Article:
Some Background on the Drums
The drums or, as they are also referred to, the drum set or drum kit, are less a single instrument and more a collection of instruments. If you have ever been to the symphony or seen a marching band you will see some of the individual components of a drum set but played one at a time and by one musician. Somewhere along the line the snare, bass and tom tom drums, along with cymbals and other percussion goodies, became the drum set.
Pretty well every musical ensemble uses the drum set and so it is a popular instrument to learn to play.
For new music students and their families we like to refer to the drums as “the hardest instrument to get into the house”. We say this because of the perception of the instrument being loud, expensive and big.
As far as being too loud, yes it is one of the louder acoustic instruments but, like most acoustic instruments, it can be played quieter. Unlike other acoustic instruments, playing louder is what the drums do best and we need lessons to play quieter. With other loud acoustic instruments like brass and woodwinds we need lessons and developed lung power to play them louder.
Are they too expensive? Well compared to a piano they are a bargain. With a new piano starting at $3,000 that $600 drum set looks pretty good. Although a starter guitar can be $100. That puts the drums in the middle ground as far as instrument pricing but for someone wanting to learn the drums, other instruments are not an option.
Drums come in many sizes and configurations so don’t confuse that humongous drum set you see on TV with the one you, your son or daughter will be coming home with.
Now that You’ve Decided to Let the Drums in the Front Door
Once you have gotten used to the idea that drums can and do belong in your house you do have quite a few options.
New vs. Used
It is no secret that buying used can save you money over buying new. Now if I went out to buy a used car, I know I would not have a clue on what to check out. So I would take it to a mechanic. As well, there are regulations on the sale of used cars. At some level we have to trust the seller, whether private or from a car dealer. As well we have some legal recourse if there is something wrong.
With a used drumset you need to know a few things.
- What are the essential items I need in a drumset?
- What is reasonable wear and tear to expect from a used drumset?
- What is the value of an equivalent new drumset
- What do I NOT need in a drumset?
- Is everything in working order?
The instruments that comprise a basic drumset are
bass drum and pedal
You could also have a crash cymbal, cowbell, 2nd tom and/or floor tom included as part of a reasonable drumset.
The only non musical item you should get with your used drumset (or get new to go with your drumset) is a drum throne. This is a special adjustable seat for drumming and cannot be substituted with a normal chair or stool.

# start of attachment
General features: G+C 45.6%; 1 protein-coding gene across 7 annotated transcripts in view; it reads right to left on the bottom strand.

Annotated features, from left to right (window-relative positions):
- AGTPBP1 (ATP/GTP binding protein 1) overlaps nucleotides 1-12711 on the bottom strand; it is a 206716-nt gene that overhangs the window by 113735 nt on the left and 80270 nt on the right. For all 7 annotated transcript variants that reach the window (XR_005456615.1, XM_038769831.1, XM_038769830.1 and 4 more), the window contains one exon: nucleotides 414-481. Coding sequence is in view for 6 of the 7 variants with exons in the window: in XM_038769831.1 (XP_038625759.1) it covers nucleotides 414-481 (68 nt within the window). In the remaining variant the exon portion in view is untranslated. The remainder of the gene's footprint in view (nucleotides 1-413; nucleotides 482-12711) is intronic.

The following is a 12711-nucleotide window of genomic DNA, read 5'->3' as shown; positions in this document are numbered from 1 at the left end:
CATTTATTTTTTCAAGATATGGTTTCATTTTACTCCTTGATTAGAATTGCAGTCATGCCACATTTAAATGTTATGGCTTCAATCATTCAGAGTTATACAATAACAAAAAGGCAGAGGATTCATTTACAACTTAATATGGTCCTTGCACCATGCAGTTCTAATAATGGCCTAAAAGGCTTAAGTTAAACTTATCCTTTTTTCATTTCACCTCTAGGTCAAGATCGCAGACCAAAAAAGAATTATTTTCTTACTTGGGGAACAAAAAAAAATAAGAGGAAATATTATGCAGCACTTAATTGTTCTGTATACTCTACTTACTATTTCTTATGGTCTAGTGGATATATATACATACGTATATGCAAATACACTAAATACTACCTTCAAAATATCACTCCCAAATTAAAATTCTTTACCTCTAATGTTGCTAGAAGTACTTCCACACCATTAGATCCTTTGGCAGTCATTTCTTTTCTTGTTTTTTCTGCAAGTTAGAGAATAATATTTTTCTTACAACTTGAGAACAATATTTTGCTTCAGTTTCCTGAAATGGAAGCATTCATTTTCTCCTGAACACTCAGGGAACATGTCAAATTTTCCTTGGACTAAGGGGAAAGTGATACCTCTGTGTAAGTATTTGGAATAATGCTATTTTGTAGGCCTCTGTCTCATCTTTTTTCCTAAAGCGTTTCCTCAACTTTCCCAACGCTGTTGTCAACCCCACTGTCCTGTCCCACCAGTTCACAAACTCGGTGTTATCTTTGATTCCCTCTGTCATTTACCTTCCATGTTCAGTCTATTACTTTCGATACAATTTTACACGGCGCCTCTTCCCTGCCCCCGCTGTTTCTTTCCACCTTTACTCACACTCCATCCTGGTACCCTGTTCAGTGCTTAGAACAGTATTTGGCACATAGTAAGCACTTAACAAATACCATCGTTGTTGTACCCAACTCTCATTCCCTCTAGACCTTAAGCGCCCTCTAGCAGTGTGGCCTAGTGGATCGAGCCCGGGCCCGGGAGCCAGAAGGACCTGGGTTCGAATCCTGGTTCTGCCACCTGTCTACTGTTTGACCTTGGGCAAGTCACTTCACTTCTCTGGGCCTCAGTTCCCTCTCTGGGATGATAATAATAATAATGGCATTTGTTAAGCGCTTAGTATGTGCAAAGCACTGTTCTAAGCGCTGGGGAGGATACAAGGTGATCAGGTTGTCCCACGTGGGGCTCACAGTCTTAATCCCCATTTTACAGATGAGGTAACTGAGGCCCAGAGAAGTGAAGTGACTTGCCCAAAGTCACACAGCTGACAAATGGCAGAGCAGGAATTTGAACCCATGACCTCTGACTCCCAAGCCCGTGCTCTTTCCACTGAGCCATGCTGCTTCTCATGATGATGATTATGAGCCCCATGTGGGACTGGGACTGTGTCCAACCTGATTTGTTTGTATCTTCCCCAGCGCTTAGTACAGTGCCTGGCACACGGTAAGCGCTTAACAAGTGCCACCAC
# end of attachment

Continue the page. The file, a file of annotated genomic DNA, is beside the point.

Things you don't need in a 1st drumset
a 2nd bass drum or a double pedal
more than 1 ride or crash cymbal
more than 2 toms or floor toms
an overly large bass drum (larger than 22")
If you buy a new drumset like the one described above you do need to price shop amongst the retail competition. Like many purchases, you have to budget for and also be aware of the ‘up sell’. For example most drum sets are priced to not include cymbals or a drum throne.
Acoustic vs. Electronic Drums
As stated before the drums can be loud and if you live in an apartment, a condo, a townhome,a semi-detached house or don't think you can deal with the noise electronic drums may be a solution. Please be advised that electronic drum sets have come and gone over the last 25 years and are not going to replace real drums.
Electronic drumsets come in 2 basic forms...affordable or good.
For the price of a starter acoustic drum set you can get something like this:
- Can sound like drums
- Headphones can be used for near silent practice
- They don't take up much room
- Cannot be configured like a normal drumset
- Contact surfaces are in dimensions much smaller than real drums and cymbals
- Contact surfaces feel nothing like real drums and cymbals
- Bear little or no resembalance to playing a real drumset
For the price of a used car you could get this
- Looks like a real drumset
- Headphones can be used for near silent practice
- The dimensions and contact surfaces are like real drums and cymbals
- it is very like playing a real drumset
- take up the same space as a real drumset
For twice the price you can get these beauties
At the River Heights School of Music in Winnipeg Manitoba we use these:
These seem to be a mix of compromises.
- They have the real dimensions of drums
- Can be used with headphones for near silent practice
- They don't cost as much as top end electronic drums
- They can be converted to acoustic drums
- They take up less space than acoustic drums
A you can see we have many options and if you have any questions about drum lessons or music classes in general do not hesitate to call us.